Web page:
Pointe-A-Pitre Cruises, Guadeloupe
SHORE EXCURSIONS View all excursions
Waterfalls, dramatic countryside and a crafts village – you’ll see it all on this no-holds-barred tour of Guadeloupe. Basse-Terre, Guadeloupe’s western wing, is first on the to-see list. This is one of the 7 national parks of France – a landscape thick with rainforest and jagged peaks. You’ll get a close-up look at Crayfish Waterfall before heading back over the bridge to Grande-Terre. In Morne-à-l’Eau, we’ll stop by a cemetery with chessboard-painted tombs and gravestones. In the original capital of Guadeloupe, Le Moule, keep an eye out for Zevallos House. This 19th-century place looks like a plantation house straight out of the Deep South. The drive through Saint-François is quite the head-turner, serving up white-sand beaches and a wriggling coastline. Soon, you’ll spy the most easterly point on the island, dramatic Castle Point. The crowning cross was built to bless ships as they passed by. Before returning to the ship, there’s a quick pit stop to visit a local market.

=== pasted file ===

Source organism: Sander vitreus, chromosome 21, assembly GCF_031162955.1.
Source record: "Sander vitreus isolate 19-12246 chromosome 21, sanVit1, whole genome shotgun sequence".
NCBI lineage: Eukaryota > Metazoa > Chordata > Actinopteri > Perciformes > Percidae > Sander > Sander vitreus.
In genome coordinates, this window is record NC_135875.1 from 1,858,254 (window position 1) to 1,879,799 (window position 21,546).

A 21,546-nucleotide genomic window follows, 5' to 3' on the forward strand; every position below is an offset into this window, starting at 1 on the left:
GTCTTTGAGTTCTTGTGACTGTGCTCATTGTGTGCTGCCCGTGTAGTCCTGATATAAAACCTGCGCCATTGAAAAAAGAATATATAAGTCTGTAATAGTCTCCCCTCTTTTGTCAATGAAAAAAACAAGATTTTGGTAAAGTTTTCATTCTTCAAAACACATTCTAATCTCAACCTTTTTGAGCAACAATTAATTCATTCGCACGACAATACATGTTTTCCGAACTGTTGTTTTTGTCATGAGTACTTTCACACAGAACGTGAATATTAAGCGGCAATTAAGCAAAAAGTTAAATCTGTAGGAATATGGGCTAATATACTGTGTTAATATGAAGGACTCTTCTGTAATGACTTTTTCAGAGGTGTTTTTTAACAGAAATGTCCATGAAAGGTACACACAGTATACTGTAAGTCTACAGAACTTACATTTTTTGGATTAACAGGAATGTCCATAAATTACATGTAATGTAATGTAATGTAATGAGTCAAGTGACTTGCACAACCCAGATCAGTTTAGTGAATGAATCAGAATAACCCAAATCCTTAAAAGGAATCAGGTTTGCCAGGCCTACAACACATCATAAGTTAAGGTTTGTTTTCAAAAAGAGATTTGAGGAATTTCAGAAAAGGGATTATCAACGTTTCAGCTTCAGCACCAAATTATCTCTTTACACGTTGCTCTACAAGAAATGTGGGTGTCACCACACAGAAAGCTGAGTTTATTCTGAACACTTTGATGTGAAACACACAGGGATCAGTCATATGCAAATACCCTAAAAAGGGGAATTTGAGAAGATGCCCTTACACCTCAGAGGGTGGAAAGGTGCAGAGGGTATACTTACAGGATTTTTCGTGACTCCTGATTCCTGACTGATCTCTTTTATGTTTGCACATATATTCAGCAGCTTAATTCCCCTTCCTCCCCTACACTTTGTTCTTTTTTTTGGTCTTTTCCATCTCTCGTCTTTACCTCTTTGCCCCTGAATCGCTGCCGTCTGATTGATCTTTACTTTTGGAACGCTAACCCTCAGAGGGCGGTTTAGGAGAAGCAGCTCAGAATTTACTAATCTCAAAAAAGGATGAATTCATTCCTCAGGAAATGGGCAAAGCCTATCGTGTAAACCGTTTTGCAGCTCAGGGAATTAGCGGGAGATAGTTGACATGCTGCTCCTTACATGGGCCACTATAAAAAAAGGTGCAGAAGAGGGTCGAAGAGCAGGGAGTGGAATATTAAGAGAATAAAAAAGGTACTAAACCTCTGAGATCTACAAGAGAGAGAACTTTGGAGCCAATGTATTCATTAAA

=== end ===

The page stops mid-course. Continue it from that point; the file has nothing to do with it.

A lazy day on the beach awaits you on this trip. We’ll whisk you off on a speedy water taxi to Le Gosier, one of the most popular spots in Guadeloupe. Fleur D'Epee Beach Resort will be your host, and it lines up loungers, parasols and a bar. After a couple of hours, you can hop back on a return water taxi, soaking up the views of Guadeloupe’s coastline along the way.
The iconic Carbet Falls is the star of this tour. First, though, you’ll stop off at a Hindu temple. Some 40,000 indentured Indian workers came to Guadeloupe in the 19th century, and colourful Hindu temples sprung up in their wake. That’s just the warm up, though – Carbet Falls is the real show stealer. This trio of waterfalls is one of Guadeloupe’s most well-known natural beauties. For the best views, head for the viewing platform. After getting a good look, you’ll head off on a guided walk through the rainforest to the second falls. This one plunges more than 300 feet in to a pool below. The drive back to the ship goes via L’Allée Dumanoir, a kilometre-long avenue lined with sky-scraping royal palm trees.